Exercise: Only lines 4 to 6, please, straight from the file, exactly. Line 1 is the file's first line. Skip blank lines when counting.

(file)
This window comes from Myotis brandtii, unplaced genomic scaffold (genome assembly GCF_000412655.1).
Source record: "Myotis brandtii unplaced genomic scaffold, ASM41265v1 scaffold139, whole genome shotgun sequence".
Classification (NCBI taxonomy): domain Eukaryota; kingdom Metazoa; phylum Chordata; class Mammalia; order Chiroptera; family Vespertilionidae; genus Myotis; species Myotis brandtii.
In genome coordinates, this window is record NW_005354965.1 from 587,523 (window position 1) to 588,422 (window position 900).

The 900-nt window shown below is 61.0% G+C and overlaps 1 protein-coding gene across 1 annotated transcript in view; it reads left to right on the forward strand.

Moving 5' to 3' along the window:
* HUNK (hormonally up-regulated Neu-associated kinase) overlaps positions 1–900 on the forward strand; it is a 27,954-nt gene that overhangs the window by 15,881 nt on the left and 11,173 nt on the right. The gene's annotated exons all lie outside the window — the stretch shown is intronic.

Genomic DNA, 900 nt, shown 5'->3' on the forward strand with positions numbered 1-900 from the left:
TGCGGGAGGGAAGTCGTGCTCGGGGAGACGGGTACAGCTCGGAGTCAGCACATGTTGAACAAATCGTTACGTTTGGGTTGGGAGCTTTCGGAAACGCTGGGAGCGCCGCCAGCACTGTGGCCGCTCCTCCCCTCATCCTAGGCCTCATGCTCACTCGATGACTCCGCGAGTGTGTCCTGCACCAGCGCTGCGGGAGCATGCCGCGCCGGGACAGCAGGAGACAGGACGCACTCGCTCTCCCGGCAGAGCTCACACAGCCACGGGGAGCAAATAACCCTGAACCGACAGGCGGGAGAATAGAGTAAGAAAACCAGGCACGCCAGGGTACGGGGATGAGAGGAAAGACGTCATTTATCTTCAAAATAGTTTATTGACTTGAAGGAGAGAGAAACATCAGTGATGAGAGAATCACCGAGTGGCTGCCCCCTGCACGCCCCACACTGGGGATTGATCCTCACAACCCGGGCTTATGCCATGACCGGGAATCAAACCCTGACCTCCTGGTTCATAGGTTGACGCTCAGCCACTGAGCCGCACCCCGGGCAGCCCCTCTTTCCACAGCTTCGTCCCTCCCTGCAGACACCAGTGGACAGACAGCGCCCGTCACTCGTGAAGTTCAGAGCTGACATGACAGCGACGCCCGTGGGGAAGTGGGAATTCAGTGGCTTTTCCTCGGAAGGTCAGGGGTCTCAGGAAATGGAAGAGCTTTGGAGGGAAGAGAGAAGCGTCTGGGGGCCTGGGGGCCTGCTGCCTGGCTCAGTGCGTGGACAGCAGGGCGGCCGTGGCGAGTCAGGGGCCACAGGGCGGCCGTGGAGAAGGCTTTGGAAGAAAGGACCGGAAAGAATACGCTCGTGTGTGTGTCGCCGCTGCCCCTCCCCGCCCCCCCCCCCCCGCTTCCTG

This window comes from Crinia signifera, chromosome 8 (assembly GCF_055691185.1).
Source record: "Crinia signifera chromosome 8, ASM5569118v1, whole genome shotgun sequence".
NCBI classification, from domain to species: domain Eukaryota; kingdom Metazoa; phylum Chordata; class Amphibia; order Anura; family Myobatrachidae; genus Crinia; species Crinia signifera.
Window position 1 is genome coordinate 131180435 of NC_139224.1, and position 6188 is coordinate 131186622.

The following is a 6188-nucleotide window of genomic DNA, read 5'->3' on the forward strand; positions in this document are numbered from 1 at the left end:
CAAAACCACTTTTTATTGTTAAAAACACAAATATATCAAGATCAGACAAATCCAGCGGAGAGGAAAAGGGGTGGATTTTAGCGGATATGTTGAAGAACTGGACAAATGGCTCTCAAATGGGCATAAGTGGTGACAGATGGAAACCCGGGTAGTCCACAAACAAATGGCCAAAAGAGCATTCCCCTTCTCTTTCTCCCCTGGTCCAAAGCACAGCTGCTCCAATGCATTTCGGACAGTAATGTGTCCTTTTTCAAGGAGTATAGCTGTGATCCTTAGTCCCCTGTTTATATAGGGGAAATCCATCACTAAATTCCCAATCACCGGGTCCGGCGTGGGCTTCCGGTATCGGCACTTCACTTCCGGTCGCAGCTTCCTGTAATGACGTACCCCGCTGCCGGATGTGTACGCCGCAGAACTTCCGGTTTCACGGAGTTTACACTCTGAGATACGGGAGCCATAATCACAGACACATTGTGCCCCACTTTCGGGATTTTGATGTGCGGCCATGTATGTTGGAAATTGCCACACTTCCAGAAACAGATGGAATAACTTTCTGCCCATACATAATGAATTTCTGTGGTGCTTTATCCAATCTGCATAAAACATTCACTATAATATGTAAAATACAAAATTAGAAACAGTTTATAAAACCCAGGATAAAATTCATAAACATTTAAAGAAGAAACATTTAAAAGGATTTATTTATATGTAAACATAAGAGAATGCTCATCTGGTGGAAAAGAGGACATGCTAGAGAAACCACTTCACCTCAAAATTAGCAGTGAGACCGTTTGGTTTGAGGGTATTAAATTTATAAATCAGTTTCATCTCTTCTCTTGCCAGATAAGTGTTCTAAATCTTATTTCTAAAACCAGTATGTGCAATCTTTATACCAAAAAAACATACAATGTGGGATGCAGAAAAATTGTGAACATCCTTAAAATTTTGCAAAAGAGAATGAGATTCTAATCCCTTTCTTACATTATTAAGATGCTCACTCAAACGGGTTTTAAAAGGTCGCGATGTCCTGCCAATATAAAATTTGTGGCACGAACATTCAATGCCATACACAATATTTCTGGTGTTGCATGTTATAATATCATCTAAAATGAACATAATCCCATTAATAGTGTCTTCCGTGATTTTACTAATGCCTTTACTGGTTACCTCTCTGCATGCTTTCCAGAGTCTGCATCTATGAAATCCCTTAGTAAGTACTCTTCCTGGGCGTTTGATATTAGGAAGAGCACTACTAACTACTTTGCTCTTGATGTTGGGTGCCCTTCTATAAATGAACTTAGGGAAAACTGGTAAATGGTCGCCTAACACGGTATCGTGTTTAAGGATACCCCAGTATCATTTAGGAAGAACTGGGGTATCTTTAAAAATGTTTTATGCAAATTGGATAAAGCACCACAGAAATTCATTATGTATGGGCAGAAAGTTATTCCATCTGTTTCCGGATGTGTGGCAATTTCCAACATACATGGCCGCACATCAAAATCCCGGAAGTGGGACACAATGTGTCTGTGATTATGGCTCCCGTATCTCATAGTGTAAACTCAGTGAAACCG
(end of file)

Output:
In genome coordinates, this window is record NW_005354965.1 from 587,523 (window position 1) to 588,422 (window position 900).

The 900-nt window shown below is 61.0% G+C and overlaps 1 protein-coding gene across 1 annotated transcript in view; it reads left to right on the forward strand.

Moving 5' to 3' along the window: